09/19/2011 03:49 pm ET Updated Jan 23, 2012

Anthea Anka: I Fear Motherhood Will Ruin My Relationship

After surviving the first year of motherhood it has occurred to my partner and I that having a child can take one's relationship to the brink of ruin, pour baby puke on it, and leave it as dead as the iPhone your toddler just threw in the bathtub. I realize this statement may ruffle a lot of feathers (and you may want to withhold this gem from your newly pregnant friends) as most people prefer to wax lyrical about the rewards and sheer elation of parenthood. Yes, there are certainly many moments of this, but I'm a realist -- my glass can be at any time full, empty or end up with a crack down the side of it. It's made of glass, what do you expect?

Before I launch into it, my mother guilt must explain that I love my son. Wait, that's an understatement. I worship my son and couldn't imagine a world without him. So this is not a question of love or loyalty to one's progeny. However, one thing a woman quickly realizes post birth is that there is very little divide between motherhood and... well, anything else. You are a mother now first and foremost; some hospitals even stamp this across your forehead in indelible ink. This trumps you as a singular person not to mention you within a partnership.

Suddenly you find yourself on an island; a very loud, messy, isolated island steeped in profoundly exhaustive (and often irrational) emotion, and it dawns on you that this new, almost unrecognizable version of yourself is staring back at the mainland where the rest of the world -- including your old self -- is getting on with their lives. Their fun-filled, rewarding (I'm generalizing here), selfish lives where they only have themselves to think about. Isn't narcissism fabulous?

As it turns out, due to the nature of our genders, no matter how much women think that we have evolved, the daily grind of childrearing fills up our plate much more than our partners. In becoming the nurturer and caretaker of this new little being, one realizes that there is much less room to take care of oneself, let alone the needs of one's partner. (Let's be honest, men have a lot of needs; merely keeping their keys and phone on their person requires a chaperone.) Unfortunately, you find yourself with no time for those fun, spontaneous moments you used to share as a couple. Now your moments are not only far and few between, but they are fraught with exhaustion, bickering, and inane questions that many parents obsess about: Why is my child not sleeping? How did baby food get on the ceiling? Why am I so damn tired (oh yeah, I haven't slept for the last year)? Why are you so annoying when I'm this tired? It's your turn to do x, cause I did y yesterday, damn it! You know, those fun pithy things that weigh down a relationship that used to be light and airy and filled with long mornings in bed and spontaneous sex in public places.

If I'm being honest -- and today I am woman enough to admit this -- the biggest problem for my partner and I has been that this new version of myself has thrown me for a gigantic psychologically challenging loop. While I'm filled with love and adoration for my son (justify, justify), I'm simultaneously less patient with my partner (he'd want me to underline this sentence). I'm also slightly resentful that he gets to go to a paid job where he can pee without fending off a toddler trying to grab the toilet paper, not to mention jealous that his life has changed less than mine. I know, it's not pretty, but I warned you that it wouldn't be. In truth, while I love my current life, I also miss my old life, specifically that person that used to walk around in it fully showered, was able to write whenever she chose, and didn't feel as if her brain had melted out her ear.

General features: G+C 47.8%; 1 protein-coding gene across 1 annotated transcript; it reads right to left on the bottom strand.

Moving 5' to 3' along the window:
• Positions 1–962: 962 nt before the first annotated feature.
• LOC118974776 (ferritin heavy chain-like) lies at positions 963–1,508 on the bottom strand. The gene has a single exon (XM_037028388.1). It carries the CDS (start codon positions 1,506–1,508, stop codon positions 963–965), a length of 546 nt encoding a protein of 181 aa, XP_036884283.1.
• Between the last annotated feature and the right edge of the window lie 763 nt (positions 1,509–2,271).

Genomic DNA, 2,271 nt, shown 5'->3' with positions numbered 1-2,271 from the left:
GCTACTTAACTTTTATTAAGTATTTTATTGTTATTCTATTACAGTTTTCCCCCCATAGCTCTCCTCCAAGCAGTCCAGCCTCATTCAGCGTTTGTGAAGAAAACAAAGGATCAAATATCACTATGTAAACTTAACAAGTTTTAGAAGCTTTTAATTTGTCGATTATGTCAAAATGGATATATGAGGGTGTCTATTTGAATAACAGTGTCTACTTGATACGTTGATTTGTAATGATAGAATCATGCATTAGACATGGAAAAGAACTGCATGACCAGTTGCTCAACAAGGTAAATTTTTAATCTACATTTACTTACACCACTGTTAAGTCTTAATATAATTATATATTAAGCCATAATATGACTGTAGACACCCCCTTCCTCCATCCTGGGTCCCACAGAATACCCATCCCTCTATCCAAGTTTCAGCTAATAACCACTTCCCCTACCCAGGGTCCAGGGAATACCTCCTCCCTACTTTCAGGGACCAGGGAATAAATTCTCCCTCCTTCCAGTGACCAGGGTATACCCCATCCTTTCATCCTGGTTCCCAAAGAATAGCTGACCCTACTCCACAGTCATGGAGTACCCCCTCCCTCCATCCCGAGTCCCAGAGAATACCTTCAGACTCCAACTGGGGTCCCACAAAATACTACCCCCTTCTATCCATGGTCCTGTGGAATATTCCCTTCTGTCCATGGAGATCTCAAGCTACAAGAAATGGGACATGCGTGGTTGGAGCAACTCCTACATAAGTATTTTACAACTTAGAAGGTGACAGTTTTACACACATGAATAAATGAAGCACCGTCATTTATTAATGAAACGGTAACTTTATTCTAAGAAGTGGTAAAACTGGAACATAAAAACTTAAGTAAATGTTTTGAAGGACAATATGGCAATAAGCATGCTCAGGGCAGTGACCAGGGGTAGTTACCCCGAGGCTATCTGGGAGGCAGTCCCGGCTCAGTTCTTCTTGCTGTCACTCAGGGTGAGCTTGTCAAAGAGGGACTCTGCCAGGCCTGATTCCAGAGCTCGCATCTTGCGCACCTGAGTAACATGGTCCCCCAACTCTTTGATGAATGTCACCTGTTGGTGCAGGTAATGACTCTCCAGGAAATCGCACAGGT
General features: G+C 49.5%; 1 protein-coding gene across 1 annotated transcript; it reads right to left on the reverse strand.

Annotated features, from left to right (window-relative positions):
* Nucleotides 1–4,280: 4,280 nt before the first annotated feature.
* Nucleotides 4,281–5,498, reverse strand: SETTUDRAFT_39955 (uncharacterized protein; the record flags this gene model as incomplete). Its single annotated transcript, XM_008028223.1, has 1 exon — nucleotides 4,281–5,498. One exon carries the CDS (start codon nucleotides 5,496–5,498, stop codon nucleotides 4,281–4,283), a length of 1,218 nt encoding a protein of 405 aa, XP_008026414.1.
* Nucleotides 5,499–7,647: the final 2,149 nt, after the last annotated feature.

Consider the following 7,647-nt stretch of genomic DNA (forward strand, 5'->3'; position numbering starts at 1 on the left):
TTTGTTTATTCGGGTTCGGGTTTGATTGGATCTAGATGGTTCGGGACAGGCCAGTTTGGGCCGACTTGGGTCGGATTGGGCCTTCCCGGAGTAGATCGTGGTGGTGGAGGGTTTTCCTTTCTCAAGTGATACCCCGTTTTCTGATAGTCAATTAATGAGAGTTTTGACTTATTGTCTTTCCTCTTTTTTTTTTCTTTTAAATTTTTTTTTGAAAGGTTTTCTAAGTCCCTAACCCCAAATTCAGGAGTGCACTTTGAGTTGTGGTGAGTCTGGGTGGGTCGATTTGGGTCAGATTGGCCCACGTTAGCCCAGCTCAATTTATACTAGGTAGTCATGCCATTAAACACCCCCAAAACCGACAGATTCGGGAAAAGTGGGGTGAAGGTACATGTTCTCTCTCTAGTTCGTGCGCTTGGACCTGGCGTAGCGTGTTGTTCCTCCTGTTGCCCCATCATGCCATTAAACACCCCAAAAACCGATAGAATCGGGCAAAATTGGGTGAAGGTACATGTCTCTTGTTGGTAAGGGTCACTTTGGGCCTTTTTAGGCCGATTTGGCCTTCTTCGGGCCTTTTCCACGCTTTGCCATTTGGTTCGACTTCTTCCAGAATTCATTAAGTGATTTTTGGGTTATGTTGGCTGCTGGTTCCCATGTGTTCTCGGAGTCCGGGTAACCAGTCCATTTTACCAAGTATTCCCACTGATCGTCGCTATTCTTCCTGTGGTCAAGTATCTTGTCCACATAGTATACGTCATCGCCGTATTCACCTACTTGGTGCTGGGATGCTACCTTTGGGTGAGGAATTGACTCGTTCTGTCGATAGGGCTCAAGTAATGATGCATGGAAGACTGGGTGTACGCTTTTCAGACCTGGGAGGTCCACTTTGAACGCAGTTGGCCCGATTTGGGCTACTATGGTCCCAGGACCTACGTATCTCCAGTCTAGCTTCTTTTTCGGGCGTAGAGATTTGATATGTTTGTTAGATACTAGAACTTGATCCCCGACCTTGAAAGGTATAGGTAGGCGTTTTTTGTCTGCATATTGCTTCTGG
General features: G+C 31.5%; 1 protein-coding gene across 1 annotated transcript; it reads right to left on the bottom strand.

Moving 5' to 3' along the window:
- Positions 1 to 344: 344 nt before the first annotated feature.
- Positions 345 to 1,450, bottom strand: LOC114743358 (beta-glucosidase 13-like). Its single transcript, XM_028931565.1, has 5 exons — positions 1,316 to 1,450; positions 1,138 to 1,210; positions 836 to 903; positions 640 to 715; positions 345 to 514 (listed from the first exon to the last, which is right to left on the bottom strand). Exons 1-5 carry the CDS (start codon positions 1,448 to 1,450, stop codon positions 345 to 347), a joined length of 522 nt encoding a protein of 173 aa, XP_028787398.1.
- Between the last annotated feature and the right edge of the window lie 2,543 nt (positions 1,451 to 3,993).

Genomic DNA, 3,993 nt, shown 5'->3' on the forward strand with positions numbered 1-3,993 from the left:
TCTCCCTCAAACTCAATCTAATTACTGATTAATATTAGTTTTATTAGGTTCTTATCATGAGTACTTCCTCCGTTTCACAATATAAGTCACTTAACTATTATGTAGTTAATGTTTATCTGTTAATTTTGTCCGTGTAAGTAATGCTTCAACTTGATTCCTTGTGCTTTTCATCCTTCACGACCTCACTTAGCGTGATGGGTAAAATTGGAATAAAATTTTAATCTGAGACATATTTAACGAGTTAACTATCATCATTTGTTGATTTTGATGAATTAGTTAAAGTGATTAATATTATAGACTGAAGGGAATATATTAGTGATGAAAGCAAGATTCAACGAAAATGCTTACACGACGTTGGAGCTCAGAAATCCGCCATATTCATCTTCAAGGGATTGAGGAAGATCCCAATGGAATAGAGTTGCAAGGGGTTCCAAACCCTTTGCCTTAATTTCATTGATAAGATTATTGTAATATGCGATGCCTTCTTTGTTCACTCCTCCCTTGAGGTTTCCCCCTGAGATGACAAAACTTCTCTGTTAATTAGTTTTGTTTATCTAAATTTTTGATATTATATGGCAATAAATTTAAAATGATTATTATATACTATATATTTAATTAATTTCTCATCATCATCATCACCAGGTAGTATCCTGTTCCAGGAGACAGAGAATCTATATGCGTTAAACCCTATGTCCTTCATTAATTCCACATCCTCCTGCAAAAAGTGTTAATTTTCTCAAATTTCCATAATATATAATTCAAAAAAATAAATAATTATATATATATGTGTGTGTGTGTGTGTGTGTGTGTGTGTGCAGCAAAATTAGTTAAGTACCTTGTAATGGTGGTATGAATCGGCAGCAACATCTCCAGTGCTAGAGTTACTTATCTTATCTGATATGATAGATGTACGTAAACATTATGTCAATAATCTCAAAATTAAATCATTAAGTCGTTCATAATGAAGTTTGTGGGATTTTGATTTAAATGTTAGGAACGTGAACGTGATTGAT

This unfortunately is one of the unmentionables in life. As a new mother, you're allowed to say that you are tired; you can even say that you are finding it difficult (although most women do not want to kill the mystique that we are naturals), but to say that you think this new version of yourself is a dreadful, tired bore that is downright mean at times, well, people would just brand you very bad at your job. (Who am I kidding? Most don't regard motherhood as proper work in the first place.) Moreover, you certainly cannot exclaim that you miss the old you because that infers that you do not like the new you which includes your child. BAD, BAD Mommy!

So what does one do about their relationship in light of all this? I've been told that I need to work harder and make more time for us as a couple. Um, okay. While I want to be incredibly positive (in keeping with my realism of course), I'm trying to figure out from where this time is going to come, not to mention where to find the energy to work harder. (I have a toddler who likes to run, destroy, and eat mud while I am still trying to maintain a home, a blog, and continue writing screenplays, and it is very likely that most nights I will be passed out by 7:00 P.M. You do the math.)

I suppose the bright spot is that my friends tell me that as kids get older, some things will get easier (emphasis on some). Especially when my son becomes a teenager and decides that my mere existence is repellent. By then I'm sure my partner and I will have plenty of time to shower each other with love and adoration, and, hey, maybe we can even find a public park to christen. Here's to the future.

Anthea Anka, daughter of singer/composer Paul Anka, is a blogger and screenwriter who resides in London with her partner and their young son. She has several projects in development, one of which is in preproduction with Alison Eastwood set to direct. Anthea has four sisters and was raised in Northern California. To find out more about Anthea and her work, read her blog on Red Room.